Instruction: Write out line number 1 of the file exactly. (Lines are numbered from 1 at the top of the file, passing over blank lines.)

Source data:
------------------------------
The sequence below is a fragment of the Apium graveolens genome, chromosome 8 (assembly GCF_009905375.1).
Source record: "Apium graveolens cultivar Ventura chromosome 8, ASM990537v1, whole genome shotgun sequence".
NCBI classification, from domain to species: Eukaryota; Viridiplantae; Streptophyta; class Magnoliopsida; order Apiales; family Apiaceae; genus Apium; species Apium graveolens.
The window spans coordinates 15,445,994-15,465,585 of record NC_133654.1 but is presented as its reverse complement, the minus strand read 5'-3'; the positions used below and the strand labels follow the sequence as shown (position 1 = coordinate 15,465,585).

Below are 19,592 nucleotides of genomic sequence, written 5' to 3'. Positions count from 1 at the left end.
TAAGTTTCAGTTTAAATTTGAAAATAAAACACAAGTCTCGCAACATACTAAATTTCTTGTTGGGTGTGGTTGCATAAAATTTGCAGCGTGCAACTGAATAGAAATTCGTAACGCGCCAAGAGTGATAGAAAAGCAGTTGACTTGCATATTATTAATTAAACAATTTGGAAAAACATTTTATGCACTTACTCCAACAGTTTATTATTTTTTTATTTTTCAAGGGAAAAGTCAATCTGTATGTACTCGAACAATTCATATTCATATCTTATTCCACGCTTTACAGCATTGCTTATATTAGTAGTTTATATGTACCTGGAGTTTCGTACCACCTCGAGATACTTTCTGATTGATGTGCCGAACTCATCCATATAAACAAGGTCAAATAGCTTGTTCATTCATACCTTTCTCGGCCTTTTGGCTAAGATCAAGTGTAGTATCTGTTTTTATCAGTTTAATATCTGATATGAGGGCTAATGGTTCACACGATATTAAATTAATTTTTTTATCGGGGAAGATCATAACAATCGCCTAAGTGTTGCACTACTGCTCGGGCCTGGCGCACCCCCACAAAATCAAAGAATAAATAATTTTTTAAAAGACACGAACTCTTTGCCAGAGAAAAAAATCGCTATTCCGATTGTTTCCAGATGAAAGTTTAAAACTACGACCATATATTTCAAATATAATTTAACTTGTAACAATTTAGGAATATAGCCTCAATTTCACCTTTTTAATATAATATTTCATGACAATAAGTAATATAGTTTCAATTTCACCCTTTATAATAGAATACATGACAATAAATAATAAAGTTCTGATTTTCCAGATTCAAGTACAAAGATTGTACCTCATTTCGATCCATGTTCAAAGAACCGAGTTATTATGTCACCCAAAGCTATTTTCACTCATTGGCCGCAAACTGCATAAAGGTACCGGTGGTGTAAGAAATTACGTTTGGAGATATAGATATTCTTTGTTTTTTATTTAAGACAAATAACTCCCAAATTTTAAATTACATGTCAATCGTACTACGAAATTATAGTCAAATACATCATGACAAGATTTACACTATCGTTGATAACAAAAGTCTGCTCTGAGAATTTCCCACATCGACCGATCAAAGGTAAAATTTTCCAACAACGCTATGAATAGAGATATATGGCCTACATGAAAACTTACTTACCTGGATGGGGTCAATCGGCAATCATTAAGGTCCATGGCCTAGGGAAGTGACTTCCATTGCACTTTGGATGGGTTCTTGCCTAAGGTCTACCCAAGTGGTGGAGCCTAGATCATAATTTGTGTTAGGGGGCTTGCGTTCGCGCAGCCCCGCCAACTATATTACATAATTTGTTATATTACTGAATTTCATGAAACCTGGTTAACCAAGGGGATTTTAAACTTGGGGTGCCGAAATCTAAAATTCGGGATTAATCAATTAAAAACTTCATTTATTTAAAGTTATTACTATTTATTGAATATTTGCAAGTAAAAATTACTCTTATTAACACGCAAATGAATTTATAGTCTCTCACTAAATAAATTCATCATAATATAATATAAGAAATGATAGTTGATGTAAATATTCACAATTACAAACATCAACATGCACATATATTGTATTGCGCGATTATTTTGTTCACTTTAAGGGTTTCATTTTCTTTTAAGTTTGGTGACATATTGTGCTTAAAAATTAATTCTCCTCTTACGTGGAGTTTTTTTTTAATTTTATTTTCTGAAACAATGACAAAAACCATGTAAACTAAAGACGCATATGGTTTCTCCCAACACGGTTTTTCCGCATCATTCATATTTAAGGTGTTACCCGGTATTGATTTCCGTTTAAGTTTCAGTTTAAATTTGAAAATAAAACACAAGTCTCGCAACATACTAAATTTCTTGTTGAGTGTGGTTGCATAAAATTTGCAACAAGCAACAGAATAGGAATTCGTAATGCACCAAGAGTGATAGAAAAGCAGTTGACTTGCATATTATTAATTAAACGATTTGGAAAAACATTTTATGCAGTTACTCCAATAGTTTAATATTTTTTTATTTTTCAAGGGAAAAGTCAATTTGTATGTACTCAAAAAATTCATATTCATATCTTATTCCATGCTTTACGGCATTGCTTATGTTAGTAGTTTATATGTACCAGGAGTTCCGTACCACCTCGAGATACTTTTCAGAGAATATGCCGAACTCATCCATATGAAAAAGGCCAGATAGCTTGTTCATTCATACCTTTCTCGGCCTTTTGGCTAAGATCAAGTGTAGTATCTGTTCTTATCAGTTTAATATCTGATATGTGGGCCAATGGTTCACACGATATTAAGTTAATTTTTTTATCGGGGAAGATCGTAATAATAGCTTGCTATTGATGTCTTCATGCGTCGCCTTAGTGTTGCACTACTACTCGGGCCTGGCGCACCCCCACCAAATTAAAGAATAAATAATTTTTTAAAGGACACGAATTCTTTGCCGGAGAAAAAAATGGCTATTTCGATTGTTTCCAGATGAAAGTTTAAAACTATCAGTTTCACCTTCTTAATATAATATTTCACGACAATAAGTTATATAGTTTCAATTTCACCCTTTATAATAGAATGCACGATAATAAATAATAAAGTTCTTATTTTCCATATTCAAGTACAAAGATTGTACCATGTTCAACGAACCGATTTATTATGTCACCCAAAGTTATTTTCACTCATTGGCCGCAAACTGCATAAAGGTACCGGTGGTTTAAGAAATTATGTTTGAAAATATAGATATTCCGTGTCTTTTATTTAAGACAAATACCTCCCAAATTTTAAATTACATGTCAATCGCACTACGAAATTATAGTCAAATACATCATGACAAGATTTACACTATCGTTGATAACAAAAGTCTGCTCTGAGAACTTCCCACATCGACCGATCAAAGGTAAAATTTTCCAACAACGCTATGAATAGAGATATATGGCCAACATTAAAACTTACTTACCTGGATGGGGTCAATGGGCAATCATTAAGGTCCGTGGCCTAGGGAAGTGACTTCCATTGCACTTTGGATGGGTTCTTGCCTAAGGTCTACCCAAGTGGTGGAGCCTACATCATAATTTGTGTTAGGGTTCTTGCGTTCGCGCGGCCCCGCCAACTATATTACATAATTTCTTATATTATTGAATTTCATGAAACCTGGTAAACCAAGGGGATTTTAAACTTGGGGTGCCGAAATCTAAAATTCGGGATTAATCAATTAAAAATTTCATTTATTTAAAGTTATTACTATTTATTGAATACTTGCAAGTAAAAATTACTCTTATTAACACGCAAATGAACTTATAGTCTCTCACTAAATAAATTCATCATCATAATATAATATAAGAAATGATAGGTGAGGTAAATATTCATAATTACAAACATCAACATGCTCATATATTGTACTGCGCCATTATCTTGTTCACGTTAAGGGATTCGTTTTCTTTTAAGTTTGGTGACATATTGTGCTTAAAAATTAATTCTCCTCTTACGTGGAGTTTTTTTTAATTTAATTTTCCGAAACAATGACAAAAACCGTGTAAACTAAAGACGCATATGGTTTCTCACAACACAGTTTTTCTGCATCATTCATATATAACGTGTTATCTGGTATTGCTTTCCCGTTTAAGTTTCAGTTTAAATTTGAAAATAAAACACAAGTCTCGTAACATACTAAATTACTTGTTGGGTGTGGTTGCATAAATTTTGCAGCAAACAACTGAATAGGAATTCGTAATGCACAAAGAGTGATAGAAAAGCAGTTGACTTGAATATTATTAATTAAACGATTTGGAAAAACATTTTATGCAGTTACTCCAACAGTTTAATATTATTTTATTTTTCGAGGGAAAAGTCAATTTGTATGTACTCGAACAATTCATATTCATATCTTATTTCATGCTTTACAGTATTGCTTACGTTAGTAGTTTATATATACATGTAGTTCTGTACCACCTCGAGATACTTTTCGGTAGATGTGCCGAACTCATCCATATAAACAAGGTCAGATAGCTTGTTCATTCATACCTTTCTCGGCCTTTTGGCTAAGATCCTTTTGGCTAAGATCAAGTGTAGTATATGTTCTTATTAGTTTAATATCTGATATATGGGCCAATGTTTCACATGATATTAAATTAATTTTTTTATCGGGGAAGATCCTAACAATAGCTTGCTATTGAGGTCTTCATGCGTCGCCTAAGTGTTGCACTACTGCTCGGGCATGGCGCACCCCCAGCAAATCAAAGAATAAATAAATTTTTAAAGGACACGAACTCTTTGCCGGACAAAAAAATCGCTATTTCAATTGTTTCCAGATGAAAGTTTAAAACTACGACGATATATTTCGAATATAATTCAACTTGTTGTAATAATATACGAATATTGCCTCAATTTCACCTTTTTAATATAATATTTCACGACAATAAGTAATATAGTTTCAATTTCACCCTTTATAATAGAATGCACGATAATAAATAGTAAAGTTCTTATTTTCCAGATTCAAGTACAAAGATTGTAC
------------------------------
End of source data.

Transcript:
The sequence below is a fragment of the Apium graveolens genome, chromosome 8 (assembly GCF_009905375.1).